is recognized. To these two he has also added this passage ("the time of his judgment has come") and
has taught regarding proper prayer and invocation of God the heavenly Father in Spirit and in truth. As
the angel also says in Revelation 14: "Worship the one who has made heaven and earth, etc."
For after the teaching of this angel, another angel will follow, who will proclaim comfort to the sorrowful
and persecuted church and the lightning and thunder of eternal judgment and condemnation against the
adversaries, as, after all, the other angel said: "She has fallen; she has fallen, Babylon, the great city."
Therefore, the adversaries will not rejoice long over our sorrow, as Christ also says in John 16: "Your
sorrow shall turn to joy." For according to Revelation, the aforementioned fourteenth chapter, we see
that this has happened before and still happens. If Revelation has some validity, then the other will,
without doubt, follow.
But, oh, how do I ramble on so with my sermon in this time of our crying and sorrow? This is enough
said about our rightful mourning, for we mourn justly that such a dear man, a proper bishop and
shepherd of souls, has departed from us. But in this sorrow we should also rightly recognize God s
grace and mercy to us and thank God that he has awakened for us through his Spirit this dear Dr.
Martin Luther against the antichristian doctrines of the abominable, satanic pope and against the devil's
doctrines only one hundred years after the death of the holy John Hus (who was killed for the sake of
the truth in the year 1415), just as John Hus himself prophesied before his death about a future swan.
Hus means "goose" in the Bohemian language. "You are now roasting a goose," (says John Hus), "but
God will awaken a swan whom you will not burn or roast." And as they shouted much against him,
which he could not answer, he supposedly said: "After one hundred years I will answer you." He has
done that uprightly through our dear father, Dr. Luther, and has begun it precisely in the one-hundred-and-first year. Yes, we should thank God that he preserved this dear man for us and his churches in the
violent disputes, in so many difficult conflicts, and that through him Christ has triumphed so often now
for almost thirty years. To the Lord Christ be praise and honor in eternity. Amen.
But we should also rejoice with our dear father Luther that he left and departed from us to the Lord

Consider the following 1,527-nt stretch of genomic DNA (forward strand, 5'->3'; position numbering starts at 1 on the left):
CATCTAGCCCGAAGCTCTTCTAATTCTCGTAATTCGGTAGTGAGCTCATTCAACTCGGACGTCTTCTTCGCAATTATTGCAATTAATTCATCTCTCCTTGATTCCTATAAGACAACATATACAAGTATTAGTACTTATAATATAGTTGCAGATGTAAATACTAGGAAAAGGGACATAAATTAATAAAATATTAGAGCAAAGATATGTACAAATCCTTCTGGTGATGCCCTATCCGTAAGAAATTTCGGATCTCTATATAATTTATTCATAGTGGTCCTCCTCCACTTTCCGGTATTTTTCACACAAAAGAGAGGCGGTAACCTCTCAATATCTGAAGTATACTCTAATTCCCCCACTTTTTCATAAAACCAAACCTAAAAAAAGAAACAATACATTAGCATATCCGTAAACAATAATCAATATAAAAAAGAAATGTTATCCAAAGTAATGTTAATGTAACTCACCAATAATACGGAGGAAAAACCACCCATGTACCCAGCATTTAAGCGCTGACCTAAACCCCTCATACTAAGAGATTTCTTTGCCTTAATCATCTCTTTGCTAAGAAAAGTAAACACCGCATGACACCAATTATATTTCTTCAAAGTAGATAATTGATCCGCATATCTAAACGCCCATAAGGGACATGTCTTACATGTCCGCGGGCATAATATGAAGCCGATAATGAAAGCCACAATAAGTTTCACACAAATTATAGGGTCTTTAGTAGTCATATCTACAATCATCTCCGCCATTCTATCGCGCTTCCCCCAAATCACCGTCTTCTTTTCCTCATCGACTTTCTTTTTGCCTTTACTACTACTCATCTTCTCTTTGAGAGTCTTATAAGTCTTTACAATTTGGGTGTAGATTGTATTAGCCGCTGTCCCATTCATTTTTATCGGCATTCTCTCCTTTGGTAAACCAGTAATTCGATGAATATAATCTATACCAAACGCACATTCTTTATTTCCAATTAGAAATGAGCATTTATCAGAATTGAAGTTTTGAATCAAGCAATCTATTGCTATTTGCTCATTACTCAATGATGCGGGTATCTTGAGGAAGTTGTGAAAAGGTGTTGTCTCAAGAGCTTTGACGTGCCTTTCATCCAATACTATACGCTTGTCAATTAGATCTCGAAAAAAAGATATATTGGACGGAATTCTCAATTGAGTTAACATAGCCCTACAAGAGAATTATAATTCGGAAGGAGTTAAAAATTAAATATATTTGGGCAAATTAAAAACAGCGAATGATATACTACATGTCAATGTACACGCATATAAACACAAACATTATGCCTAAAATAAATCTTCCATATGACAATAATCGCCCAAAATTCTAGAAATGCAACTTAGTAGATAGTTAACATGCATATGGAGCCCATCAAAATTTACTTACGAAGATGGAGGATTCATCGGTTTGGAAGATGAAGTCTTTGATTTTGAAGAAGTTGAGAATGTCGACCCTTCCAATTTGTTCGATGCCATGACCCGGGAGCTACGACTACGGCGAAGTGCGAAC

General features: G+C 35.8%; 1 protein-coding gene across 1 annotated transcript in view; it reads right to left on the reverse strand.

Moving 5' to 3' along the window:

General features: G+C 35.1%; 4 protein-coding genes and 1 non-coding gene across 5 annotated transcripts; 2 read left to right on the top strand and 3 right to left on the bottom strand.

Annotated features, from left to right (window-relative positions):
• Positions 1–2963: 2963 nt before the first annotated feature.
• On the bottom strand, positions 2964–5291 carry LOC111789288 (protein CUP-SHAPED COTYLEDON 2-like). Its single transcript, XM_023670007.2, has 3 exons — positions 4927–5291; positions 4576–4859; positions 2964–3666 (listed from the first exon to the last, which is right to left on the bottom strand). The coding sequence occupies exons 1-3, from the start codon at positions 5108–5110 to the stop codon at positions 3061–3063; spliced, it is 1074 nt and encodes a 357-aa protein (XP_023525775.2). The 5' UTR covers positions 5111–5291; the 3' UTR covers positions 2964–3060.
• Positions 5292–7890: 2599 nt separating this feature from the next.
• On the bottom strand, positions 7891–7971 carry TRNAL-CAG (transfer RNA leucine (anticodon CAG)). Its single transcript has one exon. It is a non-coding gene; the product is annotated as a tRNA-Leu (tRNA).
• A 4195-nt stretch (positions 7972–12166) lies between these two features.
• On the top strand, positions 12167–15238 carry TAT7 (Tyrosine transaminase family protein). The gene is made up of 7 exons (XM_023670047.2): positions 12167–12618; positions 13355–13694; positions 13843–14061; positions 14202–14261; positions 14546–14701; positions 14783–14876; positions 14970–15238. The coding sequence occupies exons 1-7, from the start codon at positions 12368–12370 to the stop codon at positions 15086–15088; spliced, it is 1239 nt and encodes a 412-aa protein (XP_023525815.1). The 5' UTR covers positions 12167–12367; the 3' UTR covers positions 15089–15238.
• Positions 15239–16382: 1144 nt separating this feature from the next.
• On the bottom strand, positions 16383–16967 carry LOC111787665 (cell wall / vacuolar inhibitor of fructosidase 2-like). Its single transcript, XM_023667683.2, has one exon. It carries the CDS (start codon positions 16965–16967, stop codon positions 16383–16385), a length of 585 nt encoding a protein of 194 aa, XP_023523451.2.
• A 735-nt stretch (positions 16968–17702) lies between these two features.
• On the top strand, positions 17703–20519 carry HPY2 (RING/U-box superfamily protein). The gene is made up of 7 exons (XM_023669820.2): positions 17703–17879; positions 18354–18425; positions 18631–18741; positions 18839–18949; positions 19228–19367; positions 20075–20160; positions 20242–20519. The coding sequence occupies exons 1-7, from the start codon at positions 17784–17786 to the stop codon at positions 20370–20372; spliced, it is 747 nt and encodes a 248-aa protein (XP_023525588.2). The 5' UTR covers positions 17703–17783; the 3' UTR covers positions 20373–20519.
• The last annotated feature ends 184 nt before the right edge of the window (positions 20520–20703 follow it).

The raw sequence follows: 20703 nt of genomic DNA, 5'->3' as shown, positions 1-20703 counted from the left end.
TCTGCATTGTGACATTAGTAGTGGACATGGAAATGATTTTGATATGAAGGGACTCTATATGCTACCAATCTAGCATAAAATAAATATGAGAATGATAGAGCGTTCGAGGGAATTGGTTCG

Christ in the highest apostolic and prophetic office in which he faithfully accomplished what he was
commanded. For with Christ are the holy patriarchs, prophets, apostles, and many to whom he
preached the Gospel, all the holy angels, Lazarus in the bosom of Abraham, that is, in the eternal joy of
all believers. We will experience what this interim period until the Day of Judgment is like, as Paul says
in Philippians 1: "I desire to depart and to be with Christ; and as Stephen also says in Acts: "Lord
Jesus, receive my spirit"; and Jesus to the thief: "Today you will be with me in paradise."
For there is no doubt, just as the spirit of Christ was in the hands of the Father until the resurrection on
Easter, since he said: "Father, into your hands I commend my spirit, etc.," so will our spirits be in the
hands of Christ until our resurrection. For that is the meaning of the words of Lazarus: "But now he is
comforted while you are tormented."
What kind of peace or comfort the believers have and what kind of anxiety or torment the unbelievers
have in the meantime, until the day of judgment, we cannot say so precisely on the basis of Scripture.
Scripture says that they are asleep, as Paul says in Thessalonians, "concerning those who are asleep."
However, just as in natural sleep the healthy rest in a sweet sleep and are thereby refreshed and
become stronger and healthier, while the sick or the sorrowing and especially those who are in the
terror or fear of death sleep with difficulty, with horrible dreams, and restlessly so that sleep is not rest
for them but a more frightful, more desolate unrest than being awake, in the same way there is a
difference between the sleep of the believers and the godless. But about this we cannot speak further or
infer other than what the words of Scripture say.
Our dear father Dr. Martin Luther has now attained what he often desired. And if he were to return to
us again now, he would reprimand our mourning and faint-heartedness with the word of Christ from
John 16: "If you loved me you would rejoice because I go to the Father, and you would not begrudge
me this eternal rest and joy." Christ has conquered death for us. Why, then, are we afraid? The death of
the body is for us a beginning of life eternal through Jesus Christ our Lord, who has become for us a
noble, precious sacrifice.
I still remember that when our honorable, dear father, Dr. Martin Luther, saw several depart sweetly
in the confession of Christ, he said: "May God grant me that I may also depart so sweetly in the bosom
of Christ and that